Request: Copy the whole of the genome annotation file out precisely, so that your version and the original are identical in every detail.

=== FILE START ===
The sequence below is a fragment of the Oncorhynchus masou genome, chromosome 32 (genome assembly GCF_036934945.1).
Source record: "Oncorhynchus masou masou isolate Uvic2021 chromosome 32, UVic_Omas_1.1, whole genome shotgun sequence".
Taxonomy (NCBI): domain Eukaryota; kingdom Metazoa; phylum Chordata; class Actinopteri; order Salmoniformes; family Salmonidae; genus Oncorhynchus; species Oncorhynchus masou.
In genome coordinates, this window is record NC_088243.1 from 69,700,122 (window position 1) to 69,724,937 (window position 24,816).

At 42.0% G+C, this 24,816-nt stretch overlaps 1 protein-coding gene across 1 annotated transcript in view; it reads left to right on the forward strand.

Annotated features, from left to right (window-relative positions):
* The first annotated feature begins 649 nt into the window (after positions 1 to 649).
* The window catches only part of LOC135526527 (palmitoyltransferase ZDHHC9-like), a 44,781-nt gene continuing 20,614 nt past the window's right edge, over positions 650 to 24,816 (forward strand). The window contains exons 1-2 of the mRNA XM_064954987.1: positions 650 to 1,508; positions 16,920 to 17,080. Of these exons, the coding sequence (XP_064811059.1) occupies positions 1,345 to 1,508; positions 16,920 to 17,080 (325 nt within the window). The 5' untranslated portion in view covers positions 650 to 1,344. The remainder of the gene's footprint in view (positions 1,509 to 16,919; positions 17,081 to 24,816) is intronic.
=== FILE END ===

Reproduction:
The sequence below is a fragment of the Oncorhynchus masou genome, chromosome 32 (genome assembly GCF_036934945.1).
Source record: "Oncorhynchus masou masou isolate Uvic2021 chromosome 32, UVic_Omas_1.1, whole genome shotgun sequence".
Taxonomy (NCBI): domain Eukaryota; kingdom Metazoa; phylum Chordata; class Actinopteri; order Salmoniformes; family Salmonidae; genus Oncorhynchus; species Oncorhynchus masou.
In genome coordinates, this window is record NC_088243.1 from 69,700,122 (window position 1) to 69,724,937 (window position 24,816).

At 42.0% G+C, this 24,816-nt stretch overlaps 1 protein-coding gene across 1 annotated transcript in view; it reads left to right on the forward strand.

Annotated features, from left to right (window-relative positions):
* The first annotated feature begins 649 nt into the window (after positions 1 to 649).
* The window catches only part of LOC135526527 (palmitoyltransferase ZDHHC9-like), a 44,781-nt gene continuing 20,614 nt past the window's right edge, over positions 650 to 24,816 (forward strand). The window contains exons 1-2 of the mRNA XM_064954987.1: positions 650 to 1,508; positions 16,920 to 17,080. Of these exons, the coding sequence (XP_064811059.1) occupies positions 1,345 to 1,508; positions 16,920 to 17,080 (325 nt within the window). The 5' untranslated portion in view covers positions 650 to 1,344. The remainder of the gene's footprint in view (positions 1,509 to 16,919; positions 17,081 to 24,816) is intronic.